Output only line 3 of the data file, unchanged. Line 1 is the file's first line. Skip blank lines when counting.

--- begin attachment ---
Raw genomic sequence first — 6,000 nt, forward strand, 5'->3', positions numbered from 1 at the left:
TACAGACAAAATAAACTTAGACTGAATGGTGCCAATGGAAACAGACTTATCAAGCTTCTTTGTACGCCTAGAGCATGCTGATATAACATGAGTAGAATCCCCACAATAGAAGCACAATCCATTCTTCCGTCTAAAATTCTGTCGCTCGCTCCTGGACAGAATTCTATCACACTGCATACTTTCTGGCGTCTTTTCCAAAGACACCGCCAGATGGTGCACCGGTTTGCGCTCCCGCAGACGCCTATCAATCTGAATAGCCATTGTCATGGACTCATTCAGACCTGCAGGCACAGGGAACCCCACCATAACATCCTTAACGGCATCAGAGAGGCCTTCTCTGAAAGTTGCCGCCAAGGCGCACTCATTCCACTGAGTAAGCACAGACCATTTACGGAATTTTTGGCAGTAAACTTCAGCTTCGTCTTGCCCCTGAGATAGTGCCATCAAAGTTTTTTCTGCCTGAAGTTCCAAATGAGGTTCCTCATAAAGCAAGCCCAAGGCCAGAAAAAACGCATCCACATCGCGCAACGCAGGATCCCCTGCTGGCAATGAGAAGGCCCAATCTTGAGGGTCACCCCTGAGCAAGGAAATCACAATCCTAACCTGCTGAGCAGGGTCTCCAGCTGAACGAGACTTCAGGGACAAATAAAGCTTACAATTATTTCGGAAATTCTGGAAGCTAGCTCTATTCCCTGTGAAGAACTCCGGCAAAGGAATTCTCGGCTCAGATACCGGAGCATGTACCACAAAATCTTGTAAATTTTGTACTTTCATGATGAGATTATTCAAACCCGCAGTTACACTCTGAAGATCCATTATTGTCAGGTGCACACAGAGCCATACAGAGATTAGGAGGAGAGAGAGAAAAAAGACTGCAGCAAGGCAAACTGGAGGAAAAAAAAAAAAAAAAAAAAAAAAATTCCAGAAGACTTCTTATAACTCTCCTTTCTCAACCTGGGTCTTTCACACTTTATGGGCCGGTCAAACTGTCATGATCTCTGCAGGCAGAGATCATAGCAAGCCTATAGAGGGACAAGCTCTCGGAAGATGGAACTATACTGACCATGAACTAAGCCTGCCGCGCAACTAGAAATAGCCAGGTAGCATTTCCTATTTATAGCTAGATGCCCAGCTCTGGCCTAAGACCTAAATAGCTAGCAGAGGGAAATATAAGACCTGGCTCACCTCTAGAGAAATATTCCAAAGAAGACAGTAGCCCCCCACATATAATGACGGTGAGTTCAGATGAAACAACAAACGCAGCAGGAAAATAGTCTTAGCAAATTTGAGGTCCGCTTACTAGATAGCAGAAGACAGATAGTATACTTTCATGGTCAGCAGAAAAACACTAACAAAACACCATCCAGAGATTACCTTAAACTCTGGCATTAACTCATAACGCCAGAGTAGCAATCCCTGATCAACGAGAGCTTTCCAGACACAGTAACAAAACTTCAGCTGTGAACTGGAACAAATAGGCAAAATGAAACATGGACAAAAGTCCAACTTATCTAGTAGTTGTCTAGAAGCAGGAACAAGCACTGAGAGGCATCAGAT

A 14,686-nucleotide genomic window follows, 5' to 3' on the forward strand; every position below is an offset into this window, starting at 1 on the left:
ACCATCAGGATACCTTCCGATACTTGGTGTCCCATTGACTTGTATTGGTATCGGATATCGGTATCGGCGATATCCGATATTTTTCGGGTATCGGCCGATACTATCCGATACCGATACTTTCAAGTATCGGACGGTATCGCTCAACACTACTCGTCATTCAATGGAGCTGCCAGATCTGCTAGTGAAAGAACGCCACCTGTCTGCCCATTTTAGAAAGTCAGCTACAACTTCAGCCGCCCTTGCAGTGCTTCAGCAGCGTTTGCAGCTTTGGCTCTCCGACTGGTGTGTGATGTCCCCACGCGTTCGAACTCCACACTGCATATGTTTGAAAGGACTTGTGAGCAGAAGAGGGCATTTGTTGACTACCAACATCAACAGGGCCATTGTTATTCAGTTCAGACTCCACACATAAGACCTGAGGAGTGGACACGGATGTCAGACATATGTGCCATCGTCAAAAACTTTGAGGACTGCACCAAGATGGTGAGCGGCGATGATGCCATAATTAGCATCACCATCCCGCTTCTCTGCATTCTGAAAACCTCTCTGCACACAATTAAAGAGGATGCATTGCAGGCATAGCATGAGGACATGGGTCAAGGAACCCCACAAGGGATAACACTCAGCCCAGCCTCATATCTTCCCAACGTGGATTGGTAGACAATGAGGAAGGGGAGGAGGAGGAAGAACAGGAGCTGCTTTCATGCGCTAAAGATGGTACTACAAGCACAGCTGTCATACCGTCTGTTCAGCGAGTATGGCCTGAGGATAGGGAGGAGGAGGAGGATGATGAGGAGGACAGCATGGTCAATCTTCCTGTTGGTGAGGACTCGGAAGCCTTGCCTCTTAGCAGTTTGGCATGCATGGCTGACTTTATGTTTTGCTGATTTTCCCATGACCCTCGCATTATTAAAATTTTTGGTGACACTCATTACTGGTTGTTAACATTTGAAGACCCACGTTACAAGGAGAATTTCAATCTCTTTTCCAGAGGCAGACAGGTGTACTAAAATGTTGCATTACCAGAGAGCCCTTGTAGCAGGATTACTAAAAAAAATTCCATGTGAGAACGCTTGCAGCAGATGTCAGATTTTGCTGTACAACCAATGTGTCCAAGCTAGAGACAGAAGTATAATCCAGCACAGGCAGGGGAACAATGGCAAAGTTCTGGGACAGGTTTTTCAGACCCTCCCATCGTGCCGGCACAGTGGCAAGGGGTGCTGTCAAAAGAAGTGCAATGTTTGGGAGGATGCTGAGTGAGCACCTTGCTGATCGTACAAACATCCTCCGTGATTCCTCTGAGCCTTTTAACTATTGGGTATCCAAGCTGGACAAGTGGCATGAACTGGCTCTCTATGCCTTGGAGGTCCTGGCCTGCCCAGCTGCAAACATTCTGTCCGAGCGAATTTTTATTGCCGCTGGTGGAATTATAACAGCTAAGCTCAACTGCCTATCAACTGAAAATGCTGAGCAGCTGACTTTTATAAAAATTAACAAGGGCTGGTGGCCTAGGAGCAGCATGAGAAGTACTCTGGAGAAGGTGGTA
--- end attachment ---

A 14,686-nucleotide genomic window follows, 5' to 3' on the forward strand; every position below is an offset into this window, starting at 1 on the left: